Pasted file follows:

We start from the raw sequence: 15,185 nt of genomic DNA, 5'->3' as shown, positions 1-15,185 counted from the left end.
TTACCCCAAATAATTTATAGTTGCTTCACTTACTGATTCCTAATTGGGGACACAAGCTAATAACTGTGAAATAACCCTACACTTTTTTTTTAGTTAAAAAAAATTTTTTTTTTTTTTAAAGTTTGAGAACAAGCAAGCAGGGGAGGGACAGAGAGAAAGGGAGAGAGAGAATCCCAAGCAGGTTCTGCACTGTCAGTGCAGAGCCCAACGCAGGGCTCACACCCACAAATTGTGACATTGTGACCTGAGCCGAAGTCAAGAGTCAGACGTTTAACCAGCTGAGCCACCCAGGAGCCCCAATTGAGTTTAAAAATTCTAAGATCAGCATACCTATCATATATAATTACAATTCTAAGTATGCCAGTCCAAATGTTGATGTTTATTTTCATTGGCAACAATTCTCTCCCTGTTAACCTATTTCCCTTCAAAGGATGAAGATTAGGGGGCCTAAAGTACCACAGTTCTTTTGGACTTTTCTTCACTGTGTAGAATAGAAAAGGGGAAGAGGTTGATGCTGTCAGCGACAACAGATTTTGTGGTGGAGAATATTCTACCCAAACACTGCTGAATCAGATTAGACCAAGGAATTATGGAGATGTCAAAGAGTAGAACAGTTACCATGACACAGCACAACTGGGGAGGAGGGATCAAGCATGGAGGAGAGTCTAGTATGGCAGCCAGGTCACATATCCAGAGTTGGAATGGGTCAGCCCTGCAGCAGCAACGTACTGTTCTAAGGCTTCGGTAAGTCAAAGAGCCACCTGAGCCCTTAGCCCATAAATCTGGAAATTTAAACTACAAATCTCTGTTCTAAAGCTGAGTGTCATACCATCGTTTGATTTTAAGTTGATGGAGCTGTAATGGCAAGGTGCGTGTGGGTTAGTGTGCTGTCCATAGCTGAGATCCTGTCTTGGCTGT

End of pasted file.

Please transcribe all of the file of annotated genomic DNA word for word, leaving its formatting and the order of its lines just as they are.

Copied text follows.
We start from the raw sequence: 15,185 nt of genomic DNA, 5'->3' as shown, positions 1-15,185 counted from the left end.
TTACCCCAAATAATTTATAGTTGCTTCACTTACTGATTCCTAATTGGGGACACAAGCTAATAACTGTGAAATAACCCTACACTTTTTTTTTAGTTAAAAAAAATTTTTTTTTTTTTTAAAGTTTGAGAACAAGCAAGCAGGGGAGGGACAGAGAGAAAGGGAGAGAGAGAATCCCAAGCAGGTTCTGCACTGTCAGTGCAGAGCCCAACGCAGGGCTCACACCCACAAATTGTGACATTGTGACCTGAGCCGAAGTCAAGAGTCAGACGTTTAACCAGCTGAGCCACCCAGGAGCCCCAATTGAGTTTAAAAATTCTAAGATCAGCATACCTATCATATATAATTACAATTCTAAGTATGCCAGTCCAAATGTTGATGTTTATTTTCATTGGCAACAATTCTCTCCCTGTTAACCTATTTCCCTTCAAAGGATGAAGATTAGGGGGCCTAAAGTACCACAGTTCTTTTGGACTTTTCTTCACTGTGTAGAATAGAAAAGGGGAAGAGGTTGATGCTGTCAGCGACAACAGATTTTGTGGTGGAGAATATTCTACCCAAACACTGCTGAATCAGATTAGACCAAGGAATTATGGAGATGTCAAAGAGTAGAACAGTTACCATGACACAGCACAACTGGGGAGGAGGGATCAAGCATGGAGGAGAGTCTAGTATGGCAGCCAGGTCACATATCCAGAGTTGGAATGGGTCAGCCCTGCAGCAGCAACGTACTGTTCTAAGGCTTCGGTAAGTCAAAGAGCCACCTGAGCCCTTAGCCCATAAATCTGGAAATTTAAACTACAAATCTCTGTTCTAAAGCTGAGTGTCATACCATCGTTTGATTTTAAGTTGATGGAGCTGTAATGGCAAGGTGCGTGTGGGTTAGTGTGCTGTCCATAGCTGAGATCCTGTCTTGGCTGT